As Retail Struggles, So Do San Francisco Property Owners Seeking Ground-Floor Tenants
Activating Market Street through new residential developments has not gone as smoothly as San Francisco city officials would have liked. Over the past five years, 20 new housing developments were completed on or a few blocks off Market Street, but 17 vacant ground-floor retail fronts remain, the San Francisco Chronicle reports.
Crescent Heights’ Nema, a 700-unit apartment complex at 10th and Market streets, has not been able to fill the 13,500 SF of retail. L7, a 410-unit project at 1222 Harrison St., has five vacant storefronts, but signs indicate a furniture store could soon be moving in.
The city requires residential developments to include ground-floor retail, but that is not always an easy feat for developers in a city that encourages more small retail than large chain stores. Many developers have said not all sites are ideal for retail. Developers prefer higher credit tenants that can provide long-term tenancy instead of the newer mom-and-pop businesses neighbors want. Grocery stores have anchored many developments throughout the Bay Area, but they require more space than some of the projects will allow.
Retailer categories such as clothing, shoes and hardware are contracting throughout the country while expanding retailers such as banks, medical services, gyms, cannabis dispensaries and offices are not popular among neighbors and need authorization from the planning commission, which could take up to a year. Corner stores also are struggling now that new liquor licenses are prohibited in some areas. Liquor sales help with revenue at these stores that sell other goods as well.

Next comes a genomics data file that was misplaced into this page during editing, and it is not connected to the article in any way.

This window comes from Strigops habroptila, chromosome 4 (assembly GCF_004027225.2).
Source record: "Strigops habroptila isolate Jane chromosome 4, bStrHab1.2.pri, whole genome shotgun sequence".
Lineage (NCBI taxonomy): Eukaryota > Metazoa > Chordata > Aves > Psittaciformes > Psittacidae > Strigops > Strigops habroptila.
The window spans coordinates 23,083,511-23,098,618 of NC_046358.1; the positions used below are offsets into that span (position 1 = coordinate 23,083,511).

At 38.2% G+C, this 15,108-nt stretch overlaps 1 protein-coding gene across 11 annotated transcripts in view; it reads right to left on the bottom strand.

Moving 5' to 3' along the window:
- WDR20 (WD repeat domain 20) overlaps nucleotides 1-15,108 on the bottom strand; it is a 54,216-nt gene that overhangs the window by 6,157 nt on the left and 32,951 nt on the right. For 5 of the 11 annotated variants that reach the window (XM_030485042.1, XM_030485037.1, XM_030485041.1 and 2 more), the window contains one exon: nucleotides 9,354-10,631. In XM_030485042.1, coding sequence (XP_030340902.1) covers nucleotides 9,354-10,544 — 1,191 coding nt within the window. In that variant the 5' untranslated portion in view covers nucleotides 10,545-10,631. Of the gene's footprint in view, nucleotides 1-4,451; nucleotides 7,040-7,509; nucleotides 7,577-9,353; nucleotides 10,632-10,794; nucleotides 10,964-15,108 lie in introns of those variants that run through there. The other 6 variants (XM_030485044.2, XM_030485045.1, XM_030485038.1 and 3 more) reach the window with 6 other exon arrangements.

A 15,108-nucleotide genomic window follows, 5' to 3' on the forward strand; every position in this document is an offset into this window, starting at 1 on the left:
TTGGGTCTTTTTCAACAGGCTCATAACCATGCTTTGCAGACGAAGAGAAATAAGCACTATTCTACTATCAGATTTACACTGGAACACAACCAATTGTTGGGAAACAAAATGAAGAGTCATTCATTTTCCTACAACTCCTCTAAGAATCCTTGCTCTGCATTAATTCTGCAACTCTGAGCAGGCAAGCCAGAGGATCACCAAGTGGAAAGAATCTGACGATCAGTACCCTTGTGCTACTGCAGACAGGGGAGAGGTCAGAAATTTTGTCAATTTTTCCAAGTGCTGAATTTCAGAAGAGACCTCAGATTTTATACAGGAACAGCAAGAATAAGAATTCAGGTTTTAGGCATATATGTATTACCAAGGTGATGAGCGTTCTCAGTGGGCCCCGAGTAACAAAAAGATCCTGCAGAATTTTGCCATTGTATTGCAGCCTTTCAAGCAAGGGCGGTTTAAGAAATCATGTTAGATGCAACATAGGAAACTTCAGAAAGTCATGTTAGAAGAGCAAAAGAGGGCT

Despite the challenges, not all developments have been striking out with retailers. Equity Residential has signed 10 leases across three of its newest complexes — One Henry Adams, 855 Brannan St. and 1010 Potrero — that will bring a mix of cafés, coffee shops, restaurants and artist space to these developments.
Equity Residential Vice President of Development Drew Sullins told the San Francisco Chronicle that retail consultants were part of design and construction and the developer views retail as an amenity, not just a tenant.
“A nice café could very well make the difference between someone deciding to sign a lease in one of our buildings versus going somewhere else,” Sullins told the Chronicle.
San Francisco supervisors Jane Kim and Aaron Peskin are considering ways to pressure developers to fill their empty retail spaces. Kim is considering a tax on vacant space, similar to a move being made in New York City, while Peskin is considering imposing a fee that would be used to maintain the space from trash and for graffiti removal.